The main rotor is the rotor that rotates on the horizontal plane. The main rotor turns at speeds of 290-324 RPM. Conversely, the tail rotor is the smaller rotor in the rear of non-tandem rotor helicopters, which rotates on the vertical plane. The tail rotor generally turns between 1,500 – 1,800 RPM, making it impossible to see while in motion, especially at night! The cabin is defined as the internal portion of the helicopter where pilots and passengers are seated.
There are two basic helicopter designs, the single main rotor helicopter or the dual or tandem main rotor helicopter. The most common design uses a single main rotor, which imparts lift and thrust, and a smaller tail rotor, which compensates for torque induced by the powered turning of the main rotor.Some helicopters have dual main rotors, mounted in tandem, side-by-side or one above the other. Torque compensation is achieved by having the two rotors turn in opposite directions.
There are four controls that are used in conjunction with each other when flying a helicopter.Collective Pitch Control
The "Collective Pitch Control" changes the angle of pitch (or angle of attack) of each main rotor blade simultaneously.
As the pitch of the blades is increased, lift is induced, causing the helicopter to lift off the ground, hover, or climb as long as sufficient power is available and air density is available.
A handgrip throttle is mounted on the collective pitch stick for coordinated use on piston engine helicopters. The throttle increases or decreases the rate of revolution of the main rotor blade. As the pitch is increased, power must be added to maintain rotor RPM when the helicopter lifts off or climbs. On turbine-powered helicopters, this power coordination is accomplished automatically through the fuel control and governor systems of the turbine engine.
Two anti-torque pedals counteract torque effect by providing a means of changing pitch (angle of attack) of the tail rotor blade(s). As a result, pedal action will provide heading and directional control in hover and at low airspeeds. The amount of torque varies with changes in power.
On dual rotor helicopters, the problem of torque control is solved through the counter-rotation of the main rotor blades, thereby accomplishing heading and directional control in a hover. With forward movement, the pilot must blend pedal action with his/her other control movements to produce a coordinated flight.
Directional movement of the helicopter (including bank during turns) and speed in forward flight are achieved by use of the "Cyclic Control." The main rotor system is tilted in the direction of the stick movement.
Several types of landing gear are found on helicopters. Each type of landing gear provides a specialized functionality to the ship. The most common types of landing gear are detailed below:
Retractable Landing Gear
Some of the more refined helicopters are equipped with landing gear that may be retracted during flight. The helicopter, therefore, becomes more aerodynamic.
Skids are the most common type of landing gear used in light- and medium-class helicopters. Skids are permanent, non-retractable horizontal "feet" which provide a long, flat touchdown surface for the helicopter. Tundra pads and snow pads may be used for weight distribution when landings are required in areas where helicopter weight may cause the ship to settle on landing.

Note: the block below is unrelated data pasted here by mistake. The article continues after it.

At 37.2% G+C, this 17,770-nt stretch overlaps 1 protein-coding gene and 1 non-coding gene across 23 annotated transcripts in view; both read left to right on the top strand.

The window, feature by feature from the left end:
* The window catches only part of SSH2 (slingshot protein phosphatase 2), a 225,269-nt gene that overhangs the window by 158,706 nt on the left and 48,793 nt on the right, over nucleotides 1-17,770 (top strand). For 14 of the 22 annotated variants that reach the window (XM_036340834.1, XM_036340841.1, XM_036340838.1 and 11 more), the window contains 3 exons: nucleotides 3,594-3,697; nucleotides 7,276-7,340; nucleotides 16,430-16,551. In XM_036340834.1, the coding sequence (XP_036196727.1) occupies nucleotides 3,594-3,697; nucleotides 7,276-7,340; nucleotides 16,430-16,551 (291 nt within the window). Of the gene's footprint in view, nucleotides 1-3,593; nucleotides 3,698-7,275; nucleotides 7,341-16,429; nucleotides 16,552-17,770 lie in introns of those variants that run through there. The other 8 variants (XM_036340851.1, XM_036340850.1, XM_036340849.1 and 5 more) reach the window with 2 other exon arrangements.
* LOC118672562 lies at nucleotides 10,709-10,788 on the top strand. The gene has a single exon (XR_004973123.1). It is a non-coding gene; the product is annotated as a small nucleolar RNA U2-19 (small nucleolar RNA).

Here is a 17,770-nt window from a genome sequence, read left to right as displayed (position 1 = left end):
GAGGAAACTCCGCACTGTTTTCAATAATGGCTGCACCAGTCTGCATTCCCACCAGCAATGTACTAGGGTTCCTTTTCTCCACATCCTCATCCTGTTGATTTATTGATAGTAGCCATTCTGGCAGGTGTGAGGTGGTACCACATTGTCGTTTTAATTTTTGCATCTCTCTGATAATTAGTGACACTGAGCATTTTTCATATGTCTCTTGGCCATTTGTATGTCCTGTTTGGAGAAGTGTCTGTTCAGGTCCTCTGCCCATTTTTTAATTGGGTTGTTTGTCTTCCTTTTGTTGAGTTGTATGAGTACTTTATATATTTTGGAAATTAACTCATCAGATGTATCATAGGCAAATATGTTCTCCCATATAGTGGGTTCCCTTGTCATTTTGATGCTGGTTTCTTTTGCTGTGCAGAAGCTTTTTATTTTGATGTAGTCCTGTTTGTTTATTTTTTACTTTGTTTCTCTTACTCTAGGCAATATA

Wheels are primarily used on medium- and heavy-class helicopters. Helicopters with wheels may be capable of movement on the ground when, for example, repositioning at a heliport is necessary.
Floats can be used on land as well as water. There are two types of floats, "fixed" and "inflated."
Principles of Helicopter Flight
Certain terms are commonly used in reference to the principles of helicopter operations. Familiarity with these terms is important to personnel involved in heliport operations.
Ground effect is a condition of improved performance encountered when operating near the ground. It is due to interference between the airflow pattern of the rotor system and the ground. The interference is more pronounced the closer the helicopter is to the landing surface.
In-Ground Effect (IGE)
IGE occurs to its greatest extent approximately one-half of the rotor diameter above the ground. The ground alters the airflow pattern around and through the rotor system. With IGE, the airflow velocity through the rotor system is reduced, as is the drag associated with that velocity. Further, rotor tip vortex generation is reduced. Thus, the lift needed to sustain a hover can be produced with less power.
Out of Ground Effect (OGE)
OGE occurs when the helicopter rotor downwash is not affected by the proximity of the landing surface. In other words, OGE usually occurs when the helicopter is more than one-half of the rotor diameter above the ground.
It stands to reason, therefore, that some helicopters can lift less of a payload by sling than they can when the payload is on board the chopper. The reason is that lift by sling occurs while in OGE.
Normal takeoff is the procedure used where flight of the helicopter is not limited by the presence of obstructions—natural or man-made. The normal takeoff procedure is made into the wind to obtain maximum airspeed with minimum ground speed.